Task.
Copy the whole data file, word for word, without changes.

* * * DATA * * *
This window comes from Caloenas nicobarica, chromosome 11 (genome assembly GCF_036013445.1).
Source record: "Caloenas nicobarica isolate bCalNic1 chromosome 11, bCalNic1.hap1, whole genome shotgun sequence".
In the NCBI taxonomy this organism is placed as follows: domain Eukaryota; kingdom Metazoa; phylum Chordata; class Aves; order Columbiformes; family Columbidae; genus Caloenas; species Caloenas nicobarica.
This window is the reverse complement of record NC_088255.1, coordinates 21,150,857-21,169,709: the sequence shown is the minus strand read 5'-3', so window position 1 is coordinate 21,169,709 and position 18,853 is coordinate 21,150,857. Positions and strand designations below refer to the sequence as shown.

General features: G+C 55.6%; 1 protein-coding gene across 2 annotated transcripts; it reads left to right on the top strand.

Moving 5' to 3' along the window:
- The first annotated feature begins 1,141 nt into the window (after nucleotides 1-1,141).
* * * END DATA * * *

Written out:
This window comes from Caloenas nicobarica, chromosome 11 (genome assembly GCF_036013445.1).
Source record: "Caloenas nicobarica isolate bCalNic1 chromosome 11, bCalNic1.hap1, whole genome shotgun sequence".
In the NCBI taxonomy this organism is placed as follows: domain Eukaryota; kingdom Metazoa; phylum Chordata; class Aves; order Columbiformes; family Columbidae; genus Caloenas; species Caloenas nicobarica.
This window is the reverse complement of record NC_088255.1, coordinates 21,150,857-21,169,709: the sequence shown is the minus strand read 5'-3', so window position 1 is coordinate 21,169,709 and position 18,853 is coordinate 21,150,857. Positions and strand designations below refer to the sequence as shown.

General features: G+C 55.6%; 1 protein-coding gene across 2 annotated transcripts; it reads left to right on the top strand.

Moving 5' to 3' along the window:
- The first annotated feature begins 1,141 nt into the window (after nucleotides 1-1,141).